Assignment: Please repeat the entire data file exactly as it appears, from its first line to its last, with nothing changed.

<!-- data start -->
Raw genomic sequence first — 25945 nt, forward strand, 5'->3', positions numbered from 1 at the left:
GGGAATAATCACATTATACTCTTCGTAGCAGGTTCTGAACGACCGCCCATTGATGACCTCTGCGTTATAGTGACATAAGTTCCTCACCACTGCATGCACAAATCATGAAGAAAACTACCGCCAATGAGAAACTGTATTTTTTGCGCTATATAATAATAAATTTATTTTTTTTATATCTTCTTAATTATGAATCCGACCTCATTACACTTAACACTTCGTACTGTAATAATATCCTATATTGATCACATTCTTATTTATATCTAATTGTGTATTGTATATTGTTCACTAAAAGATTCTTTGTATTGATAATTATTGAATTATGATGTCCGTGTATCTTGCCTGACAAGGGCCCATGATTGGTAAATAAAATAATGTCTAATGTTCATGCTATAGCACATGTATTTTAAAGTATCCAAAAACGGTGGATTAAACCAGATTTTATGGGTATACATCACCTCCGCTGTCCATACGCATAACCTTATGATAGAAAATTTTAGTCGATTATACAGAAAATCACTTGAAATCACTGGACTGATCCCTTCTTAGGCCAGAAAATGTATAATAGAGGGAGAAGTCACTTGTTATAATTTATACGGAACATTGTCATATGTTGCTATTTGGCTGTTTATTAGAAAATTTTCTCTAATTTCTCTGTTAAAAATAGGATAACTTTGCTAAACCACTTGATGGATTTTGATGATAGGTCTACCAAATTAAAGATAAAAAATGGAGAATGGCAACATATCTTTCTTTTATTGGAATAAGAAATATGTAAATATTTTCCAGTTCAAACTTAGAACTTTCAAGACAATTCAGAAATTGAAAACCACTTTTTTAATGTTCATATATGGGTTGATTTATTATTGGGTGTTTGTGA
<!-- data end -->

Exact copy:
Raw genomic sequence first — 25945 nt, forward strand, 5'->3', positions numbered from 1 at the left:
GGGAATAATCACATTATACTCTTCGTAGCAGGTTCTGAACGACCGCCCATTGATGACCTCTGCGTTATAGTGACATAAGTTCCTCACCACTGCATGCACAAATCATGAAGAAAACTACCGCCAATGAGAAACTGTATTTTTTGCGCTATATAATAATAAATTTATTTTTTTTATATCTTCTTAATTATGAATCCGACCTCATTACACTTAACACTTCGTACTGTAATAATATCCTATATTGATCACATTCTTATTTATATCTAATTGTGTATTGTATATTGTTCACTAAAAGATTCTTTGTATTGATAATTATTGAATTATGATGTCCGTGTATCTTGCCTGACAAGGGCCCATGATTGGTAAATAAAATAATGTCTAATGTTCATGCTATAGCACATGTATTTTAAAGTATCCAAAAACGGTGGATTAAACCAGATTTTATGGGTATACATCACCTCCGCTGTCCATACGCATAACCTTATGATAGAAAATTTTAGTCGATTATACAGAAAATCACTTGAAATCACTGGACTGATCCCTTCTTAGGCCAGAAAATGTATAATAGAGGGAGAAGTCACTTGTTATAATTTATACGGAACATTGTCATATGTTGCTATTTGGCTGTTTATTAGAAAATTTTCTCTAATTTCTCTGTTAAAAATAGGATAACTTTGCTAAACCACTTGATGGATTTTGATGATAGGTCTACCAAATTAAAGATAAAAAATGGAGAATGGCAACATATCTTTCTTTTATTGGAATAAGAAATATGTAAATATTTTCCAGTTCAAACTTAGAACTTTCAAGACAATTCAGAAATTGAAAACCACTTTTTTAATGTTCATATATGGGTTGATTTATTATTGGGTGTTTGTGA